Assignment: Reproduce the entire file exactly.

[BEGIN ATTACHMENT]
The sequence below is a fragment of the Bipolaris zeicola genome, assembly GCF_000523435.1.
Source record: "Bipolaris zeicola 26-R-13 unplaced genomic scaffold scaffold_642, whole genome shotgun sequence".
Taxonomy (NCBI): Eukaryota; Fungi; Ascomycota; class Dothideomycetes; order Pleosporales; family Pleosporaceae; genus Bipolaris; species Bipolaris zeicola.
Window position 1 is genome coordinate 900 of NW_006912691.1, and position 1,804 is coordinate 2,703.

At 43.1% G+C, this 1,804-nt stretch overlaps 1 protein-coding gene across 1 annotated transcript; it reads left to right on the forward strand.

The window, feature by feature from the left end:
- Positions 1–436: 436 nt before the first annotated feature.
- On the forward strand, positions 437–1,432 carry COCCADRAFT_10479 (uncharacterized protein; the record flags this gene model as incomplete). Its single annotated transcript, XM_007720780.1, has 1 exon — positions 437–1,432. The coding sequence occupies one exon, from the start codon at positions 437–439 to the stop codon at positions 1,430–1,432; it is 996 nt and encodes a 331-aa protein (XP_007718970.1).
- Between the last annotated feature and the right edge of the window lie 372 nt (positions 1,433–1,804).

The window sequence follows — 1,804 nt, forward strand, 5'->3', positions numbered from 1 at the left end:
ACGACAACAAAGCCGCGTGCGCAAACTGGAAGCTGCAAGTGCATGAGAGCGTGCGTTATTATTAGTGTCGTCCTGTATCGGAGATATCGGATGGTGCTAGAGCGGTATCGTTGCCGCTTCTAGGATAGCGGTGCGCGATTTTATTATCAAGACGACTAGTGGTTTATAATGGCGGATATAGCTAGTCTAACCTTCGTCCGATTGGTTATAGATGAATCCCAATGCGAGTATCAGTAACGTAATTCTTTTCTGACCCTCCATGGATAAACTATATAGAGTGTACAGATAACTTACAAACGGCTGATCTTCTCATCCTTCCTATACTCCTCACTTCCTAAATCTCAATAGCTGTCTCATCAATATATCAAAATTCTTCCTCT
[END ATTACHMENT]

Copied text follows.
The sequence below is a fragment of the Bipolaris zeicola genome, assembly GCF_000523435.1.
Source record: "Bipolaris zeicola 26-R-13 unplaced genomic scaffold scaffold_642, whole genome shotgun sequence".
Taxonomy (NCBI): Eukaryota; Fungi; Ascomycota; class Dothideomycetes; order Pleosporales; family Pleosporaceae; genus Bipolaris; species Bipolaris zeicola.
Window position 1 is genome coordinate 900 of NW_006912691.1, and position 1,804 is coordinate 2,703.

At 43.1% G+C, this 1,804-nt stretch overlaps 1 protein-coding gene across 1 annotated transcript; it reads left to right on the forward strand.

The window, feature by feature from the left end:
- Positions 1–436: 436 nt before the first annotated feature.
- On the forward strand, positions 437–1,432 carry COCCADRAFT_10479 (uncharacterized protein; the record flags this gene model as incomplete). Its single annotated transcript, XM_007720780.1, has 1 exon — positions 437–1,432. The coding sequence occupies one exon, from the start codon at positions 437–439 to the stop codon at positions 1,430–1,432; it is 996 nt and encodes a 331-aa protein (XP_007718970.1).
- Between the last annotated feature and the right edge of the window lie 372 nt (positions 1,433–1,804).

The window sequence follows — 1,804 nt, forward strand, 5'->3', positions numbered from 1 at the left end:
ACGACAACAAAGCCGCGTGCGCAAACTGGAAGCTGCAAGTGCATGAGAGCGTGCGTTATTATTAGTGTCGTCCTGTATCGGAGATATCGGATGGTGCTAGAGCGGTATCGTTGCCGCTTCTAGGATAGCGGTGCGCGATTTTATTATCAAGACGACTAGTGGTTTATAATGGCGGATATAGCTAGTCTAACCTTCGTCCGATTGGTTATAGATGAATCCCAATGCGAGTATCAGTAACGTAATTCTTTTCTGACCCTCCATGGATAAACTATATAGAGTGTACAGATAACTTACAAACGGCTGATCTTCTCATCCTTCCTATACTCCTCACTTCCTAAATCTCAATAGCTGTCTCATCAATATATCAAAATTCTTCCTCT